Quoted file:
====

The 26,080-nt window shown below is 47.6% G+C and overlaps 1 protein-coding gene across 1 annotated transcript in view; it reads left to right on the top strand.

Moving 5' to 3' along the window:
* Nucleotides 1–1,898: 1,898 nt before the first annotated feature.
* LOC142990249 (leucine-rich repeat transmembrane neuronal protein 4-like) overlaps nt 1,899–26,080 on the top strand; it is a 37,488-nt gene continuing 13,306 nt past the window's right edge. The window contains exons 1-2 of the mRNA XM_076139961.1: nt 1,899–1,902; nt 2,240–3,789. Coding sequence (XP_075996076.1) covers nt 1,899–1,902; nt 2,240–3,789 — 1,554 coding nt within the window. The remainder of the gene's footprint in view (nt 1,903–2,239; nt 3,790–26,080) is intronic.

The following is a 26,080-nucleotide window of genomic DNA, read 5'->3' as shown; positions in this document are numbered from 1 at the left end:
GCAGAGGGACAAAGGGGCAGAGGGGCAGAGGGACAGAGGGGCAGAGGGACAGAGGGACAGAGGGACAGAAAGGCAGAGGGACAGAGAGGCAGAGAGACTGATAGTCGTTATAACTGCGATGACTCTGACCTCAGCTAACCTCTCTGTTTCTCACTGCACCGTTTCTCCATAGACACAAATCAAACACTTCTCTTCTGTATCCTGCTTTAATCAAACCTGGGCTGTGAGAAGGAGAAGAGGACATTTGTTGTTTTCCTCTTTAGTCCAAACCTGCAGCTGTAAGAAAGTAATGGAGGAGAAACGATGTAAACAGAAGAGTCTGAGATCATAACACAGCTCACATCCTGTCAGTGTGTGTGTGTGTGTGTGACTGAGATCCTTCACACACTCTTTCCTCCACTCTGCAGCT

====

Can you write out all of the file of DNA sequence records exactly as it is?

The 26,080-nt window shown below is 47.6% G+C and overlaps 1 protein-coding gene across 1 annotated transcript in view; it reads left to right on the top strand.

Moving 5' to 3' along the window:
* Nucleotides 1–1,898: 1,898 nt before the first annotated feature.
* LOC142990249 (leucine-rich repeat transmembrane neuronal protein 4-like) overlaps nt 1,899–26,080 on the top strand; it is a 37,488-nt gene continuing 13,306 nt past the window's right edge. The window contains exons 1-2 of the mRNA XM_076139961.1: nt 1,899–1,902; nt 2,240–3,789. Coding sequence (XP_075996076.1) covers nt 1,899–1,902; nt 2,240–3,789 — 1,554 coding nt within the window. The remainder of the gene's footprint in view (nt 1,903–2,239; nt 3,790–26,080) is intronic.

The following is a 26,080-nucleotide window of genomic DNA, read 5'->3' as shown; positions in this document are numbered from 1 at the left end:
GCAGAGGGACAAAGGGGCAGAGGGGCAGAGGGACAGAGGGGCAGAGGGACAGAGGGACAGAGGGACAGAAAGGCAGAGGGACAGAGAGGCAGAGAGACTGATAGTCGTTATAACTGCGATGACTCTGACCTCAGCTAACCTCTCTGTTTCTCACTGCACCGTTTCTCCATAGACACAAATCAAACACTTCTCTTCTGTATCCTGCTTTAATCAAACCTGGGCTGTGAGAAGGAGAAGAGGACATTTGTTGTTTTCCTCTTTAGTCCAAACCTGCAGCTGTAAGAAAGTAATGGAGGAGAAACGATGTAAACAGAAGAGTCTGAGATCATAACACAGCTCACATCCTGTCAGTGTGTGTGTGTGTGTGTGACTGAGATCCTTCACACACTCTTTCCTCCACTCTGCAGCT